Conventional techniques for producing a smooth surface on the disk include polishing and tape burnishing (buffing). Typically, the polishing is done using a coolant and buffing is done after sputtering. However, these conventional techniques are attendant with numerous disadvantages. For example, the problems that the inventors were experiencing with current coolants was that the removal rate capability of the grinding stone dropped off very quickly as a function of the run number after dressing the grinding stone with a diamond pellet dresser. The performance data of one current coolant is shown in the Comparative Example below. Thus with the prior art coolants, the condition of the grinding stone or cutting surface deteriorated rapidly resulting in an inconsistency in the grinding conditions and a loss in throughput due to increased grinding cycle times as the removal rate deteriorated. This problem of the current coolant caused a drop in the production throughput capability for producing a smooth surface on the disk substrate as the throughput per hour deteriorated rapidly with time.
The problem with the increased dress frequency of the grinding stones could be huge in terms of higher cost (grinding stone erosion and longevity of use, pellet dresser wear and longevity of use), lower throughput due to downtime (there could be approximately 30 minutes downtime to dress a grinding stone during which no production runs are processed) and poor quality.
Over the course of several years, the inventors evaluated a list of alternative coolants from various coolant vendors within the industry, but all of the commercially available coolants had a number of performance related issues such as foaming, issues with coolant waste flocculating/separating and issues with poor performance in the grinding process.
SUMMARY OF THE INVENTION
An object of the present invention is to improve throughput and prolong stone dressing interval, which will both give us, cost benefits. One embodiment of this invention is a coolant for treating a non-magnetic substrate of a magnetic recording medium, comprising polyphosphoric acid and butoxyethanol or glycol ether. The coolant could further comprise an additive to neutralize pH of the coolant. The coolant could further comprise triethanolamine and potassium hydroxide. Preferably, 5 liters of the coolant contains about 50 g to about 1,000 g of the polyphosphoric acid, about 25 g to about 500 g of KOH, about 200 g to 2,000 g of 2-butoxy ethanol, about 100 g to about 1,200 g of triethanolamine and the balance of water. Preferably, the non-magnetic substrate is aluminum or an aluminum-containing substrate. Preferably, the coolant is an oxide scavenger. Preferably, the polyphosphoric acid has a pH in the range of about 1.0 to 7.0. Preferably, the coolant has a pH in the range of 2.0 to 7.0. Preferably, the coolant is substantially non-foaming. Preferably, the coolant produces a removal rate for the aluminum substrate of greater than 0.3 mil/min for at least 50 runs after dress of a grinding medium. Preferably, the removal rate is greater than 0.8 mil/min.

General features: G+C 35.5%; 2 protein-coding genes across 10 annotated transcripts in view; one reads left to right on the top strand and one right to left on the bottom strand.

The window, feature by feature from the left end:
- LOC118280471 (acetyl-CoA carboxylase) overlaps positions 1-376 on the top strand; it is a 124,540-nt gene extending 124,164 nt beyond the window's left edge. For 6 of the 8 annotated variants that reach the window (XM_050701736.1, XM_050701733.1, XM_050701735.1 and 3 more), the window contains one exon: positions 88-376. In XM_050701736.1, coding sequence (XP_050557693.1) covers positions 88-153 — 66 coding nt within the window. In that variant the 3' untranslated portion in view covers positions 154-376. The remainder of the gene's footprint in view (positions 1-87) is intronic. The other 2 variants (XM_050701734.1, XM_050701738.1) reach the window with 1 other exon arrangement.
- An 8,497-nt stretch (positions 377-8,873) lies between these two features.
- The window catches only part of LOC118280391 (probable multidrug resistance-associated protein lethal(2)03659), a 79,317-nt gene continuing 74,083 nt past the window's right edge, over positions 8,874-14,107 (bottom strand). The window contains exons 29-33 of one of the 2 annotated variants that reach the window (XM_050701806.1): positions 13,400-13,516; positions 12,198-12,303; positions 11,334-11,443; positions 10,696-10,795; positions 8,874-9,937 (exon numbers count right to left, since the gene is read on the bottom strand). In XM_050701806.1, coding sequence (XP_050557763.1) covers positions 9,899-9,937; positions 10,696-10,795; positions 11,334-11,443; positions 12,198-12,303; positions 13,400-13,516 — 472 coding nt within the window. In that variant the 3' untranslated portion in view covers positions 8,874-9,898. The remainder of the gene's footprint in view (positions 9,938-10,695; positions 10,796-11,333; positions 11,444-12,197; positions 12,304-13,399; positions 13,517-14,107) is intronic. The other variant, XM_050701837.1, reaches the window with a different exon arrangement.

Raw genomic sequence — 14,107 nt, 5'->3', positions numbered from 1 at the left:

Another embodiment is a method for treating a non-magnetic substrate of a magnetic recording medium, comprising providing the non-magnetic substrate to a holding fixture and treating a surface of the non-magnetic substrate in the presence of a claimed coolant. The method could further comprise texturing the non-magnetic substrate and exposing the non-magnetic substrate to an acidic solution or acidic cleaner, spaying de-ionized water on the non-magnetic substrate, soaking the non-magnetic substrate in an alkaline soap solution, soaking the non-magnetic substrate in an alkaline soap solution with ultrasonic agitation, soaking the non-magnetic substrate in a de-ionized water bath with ultrasonic agitation, scrubbing the non-magnetic substrate, and drying the non-magnetic substrate.
Another embodiment is a method for treating a non-magnetic substrate of a magnetic recording medium, comprising providing the non-magnetic substrate to a holding fixture and treating a surface of the non-magnetic substrate in the presence of a claimed coolant.
Additional advantages of this invention will become readily apparent to those skilled in this art from the following detailed description, wherein only the preferred embodiments of this invention is shown and described, simply by way of illustration of the best mode contemplated for carrying out this invention. As will be realized, this invention is capable of other and different embodiments, and its details are capable of modifications in various obvious respects, all without departing from this invention. Accordingly, the drawings and description are to be regarded as illustrative in nature and not as restrictive.